Inside a BDSM Sex Party With an Anonymous Regular

LadyWhen Marcheline* walked down the steps to the maze-like play party for women and transgender people only, it was dark. She got there after midnight. The lights were red. The music was loud. Some partners were enjoying each other’s company for an audience. Some were more discreet in private chambers. If the chain on the door is down, you can go in. If it’s up, it’s occupied. Most are semi-private with peep holes. An open cubby hole with beaded curtains lined a wall, and a cage sat in the middle of the public space. It’s a BDSM party, but vanilla lovers show up too. Marcheline goes for the exhibitionist factor. She went with a partner. Others mingled in the shadow of a sling attached to the ceiling.

Once inside, Marcheline balanced herself against a wall and shimmied out of her pants, stuffing them into her purse. She didn’t wear a bra underneath her top because she wanted her breasts to be accessible for the night’s activities. She wore black sheer thigh highs, and black lace underwear over black satin garters for easier access. The place looked like a dungeon, but it puts the people who enjoy it at ease. “It’s relaxing,” she explains. “Like sinking into a comfortable armchair. Something about being in a space specifically designated for safely lowering your inhibitions, where you’re allowed and encouraged to be vulnerable, is very comforting to me.”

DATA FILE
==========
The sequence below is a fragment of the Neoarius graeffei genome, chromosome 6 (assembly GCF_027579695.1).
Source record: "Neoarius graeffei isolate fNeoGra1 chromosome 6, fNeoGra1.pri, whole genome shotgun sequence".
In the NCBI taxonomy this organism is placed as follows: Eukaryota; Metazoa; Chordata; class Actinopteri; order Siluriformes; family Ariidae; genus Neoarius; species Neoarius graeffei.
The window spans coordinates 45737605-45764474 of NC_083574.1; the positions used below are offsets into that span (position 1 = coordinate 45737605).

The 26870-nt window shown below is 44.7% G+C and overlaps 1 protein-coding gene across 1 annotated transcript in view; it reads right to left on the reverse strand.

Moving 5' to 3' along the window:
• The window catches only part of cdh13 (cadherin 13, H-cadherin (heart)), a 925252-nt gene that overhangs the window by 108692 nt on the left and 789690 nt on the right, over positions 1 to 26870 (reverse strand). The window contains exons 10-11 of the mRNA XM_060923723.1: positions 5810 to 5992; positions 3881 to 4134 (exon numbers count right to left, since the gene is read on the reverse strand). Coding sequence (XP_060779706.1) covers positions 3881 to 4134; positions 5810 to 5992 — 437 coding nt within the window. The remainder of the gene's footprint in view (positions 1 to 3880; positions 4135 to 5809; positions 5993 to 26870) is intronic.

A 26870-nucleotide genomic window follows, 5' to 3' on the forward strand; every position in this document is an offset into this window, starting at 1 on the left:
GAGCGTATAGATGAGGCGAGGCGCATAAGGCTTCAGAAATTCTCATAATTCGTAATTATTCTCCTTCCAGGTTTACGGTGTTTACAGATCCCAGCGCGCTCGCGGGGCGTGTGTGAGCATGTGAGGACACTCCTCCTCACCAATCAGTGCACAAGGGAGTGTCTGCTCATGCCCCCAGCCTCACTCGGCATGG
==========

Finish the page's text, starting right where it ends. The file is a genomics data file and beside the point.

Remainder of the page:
The place operates on organized freedom, and soon after they get in, most people experience a breakdown of their fears. In the summertime of 2014, ours is still a puritanical society where this stuff is called “exploits,” but what goes on actually possesses an entirely different meaning. Under the surface of the street, there exists a kind of exchange, much more healthy, much more sexually open than some of what happens behind closed doors. It’s a secret underground expression of what, in some circles, people misjudge as dirty. The difference between the dungeon you imagine, and the dungeon for real is that people agree on things first, and they clean up after. She wants people to know that there’s nothing that has to be scary or intimidating about having fun at a BDSM play party. I talked to her about the kinkverse’s lessons in communication, switching partners, and why desires are healthy.

*Name has been changed.


So what have you learned?